The potential of greywater for irrigation of urban greenery: the situation in the Republic of Serbia

  • Bojana Dabić Faculty of Agriculture, University of Novi Sad, Department of Fruit growing, Viticulture, Horticulture and Landscape architecture, Trg Dositeja Obradovića 8, 21101 Novi Sad, Serbia; email:
  • Emina Mladenović Faculty of Agriculture, University of Novi Sad, Department of Fruit growing, Viticulture, Horticulture and Landscape architecture, Trg Dositeja Obradovića 8, 21101 Novi Sad, Serbia
  • Jasna Grabić Faculty of Agriculture, University of Novi Sad, Department of Water Management, Trg Dositeja Obradovića 8, 21101 Novi Sad, Serbia
Keywords: gray water, green infrastructure, urban greenery, watering


Water is a resource that is essential for the survival of the living world on earth. Given that its volumes are limited, that water needs grow, and that in various ways it is polluted, its reserves are a global problem. However, the use of drinking water for watering and maintaining urban green infrastructure can result in a faster shortfall in its reserves, and it is necessary to provide additional water resources. It is precisely this study that aims to reuse wastewater or gray water for irrigation, in order to ensure sufficient quantities and reserves of drinking water in the future, while not endangering the environment.

Gray water represents any component of waste water from the kitchen and bathroom, but does not include toilet water, known as “black water”. The compounds present in gray water vary from source to source, which is influenced by lifestyle, customs, plumbing and the use of chemical products in the household. These compounds are derived from chemical products used in households such as detergents, soaps, shampoos, perfumes, preservatives, paints and cleaning agents (Eriksson et al., 2002). The waste water originating in the kitchen contains lipids (fats and oils), tea, coffee, soluble starch, milk products and glucose, while waste water originating in the washing machine contains various types of detergents, bleachers and perfumes. According to Pinto et al. (2010) Soaps and detergents are the main component of gray water. In order to maintain the re-use of gray water, its physical and chemical characteristics, as well as the microbiology of water, are very important.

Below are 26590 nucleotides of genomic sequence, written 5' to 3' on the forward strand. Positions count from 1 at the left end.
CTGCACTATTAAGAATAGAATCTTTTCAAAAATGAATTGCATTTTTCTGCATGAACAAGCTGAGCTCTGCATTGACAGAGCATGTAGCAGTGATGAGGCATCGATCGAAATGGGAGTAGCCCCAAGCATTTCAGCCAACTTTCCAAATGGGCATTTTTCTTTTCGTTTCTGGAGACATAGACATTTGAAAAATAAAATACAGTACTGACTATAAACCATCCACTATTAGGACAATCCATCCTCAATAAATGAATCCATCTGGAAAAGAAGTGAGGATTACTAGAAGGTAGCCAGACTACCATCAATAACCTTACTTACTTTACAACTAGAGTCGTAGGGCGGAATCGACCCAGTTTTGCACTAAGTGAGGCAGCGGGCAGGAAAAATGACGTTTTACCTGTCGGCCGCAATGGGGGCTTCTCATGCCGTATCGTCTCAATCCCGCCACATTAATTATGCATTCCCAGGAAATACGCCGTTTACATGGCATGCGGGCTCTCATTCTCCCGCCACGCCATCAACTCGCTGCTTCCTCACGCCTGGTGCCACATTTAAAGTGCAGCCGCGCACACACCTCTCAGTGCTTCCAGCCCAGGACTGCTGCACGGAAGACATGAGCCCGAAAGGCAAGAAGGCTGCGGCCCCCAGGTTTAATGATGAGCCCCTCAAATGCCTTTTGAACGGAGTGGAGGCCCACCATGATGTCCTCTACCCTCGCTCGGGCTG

Given that according to the WHO (2006b), the total gray water represents more than 2/3 of domestic wastewater, and that at global level over 70% of freshwater consumption is consumed for agricultural purposes (FAO, 2008), gray water may represent an alternative a watering solution during the dry season. In irrigation with gray water, besides contributing to maintaining vegetation vital, we can reduce costs. In addition to this positive factor, gray waters also contain nutrients that act as a fertilizer for the growth and development of plants. Gray water can be used for irrigation of all categories of green areas, whether it’s home gardens, greenery along roads, avenues, park surfaces, urban greenery, etc., as well as for watering agricultural crops, supplementation of groundwater, toilet wash, use in industry, laundry (Jimenez, 2001; Eureka Strategic Research, 2001; Po et al., 2003).

However, despite the abovementioned potential of gray water, most of the wastewater is recycled in the Republic of Serbia without recycling (Vlada Republike Srbije, 2015). However, there is an initial research dealing with the use of gray water, and refers to the irrigation of ornamental plants with gray water (Dabić et al., 2017). This study had a good effect and showed good results.

Countries with water shortages can reduce this problem by using gray water. However, care should be taken of the extent to which gray matter matters are represented, because excessive quantities can cause damage to plants, animals and humans. For these reasons, it is very important to follow the guidelines for the use of gray water. Research indicates that gray water can be used to irrigate green infrastructures (golf courses, parks, courtyards, urban greenery, greenery along roads, etc.), agricultural crops (cereals, fruits, vegetables), supplemental groundwater, industrial needs or toilet wash in tourist and sports facilities, clothes washing or fire protection, and that using gray water it is possible to preserve fresh water supplies in the range of 30–50% and have significant economic (saving resources and finance) and ecological (preservation of water resources and maintenance of vegetation) advantages. Such results indicate that the use of gray water leads to the storage of substantially large amounts of drinking water, and that this way of watering is an alternative solution for planting plants during the dry season, as well as reduced consumption of drinking water and preservation of water resources.

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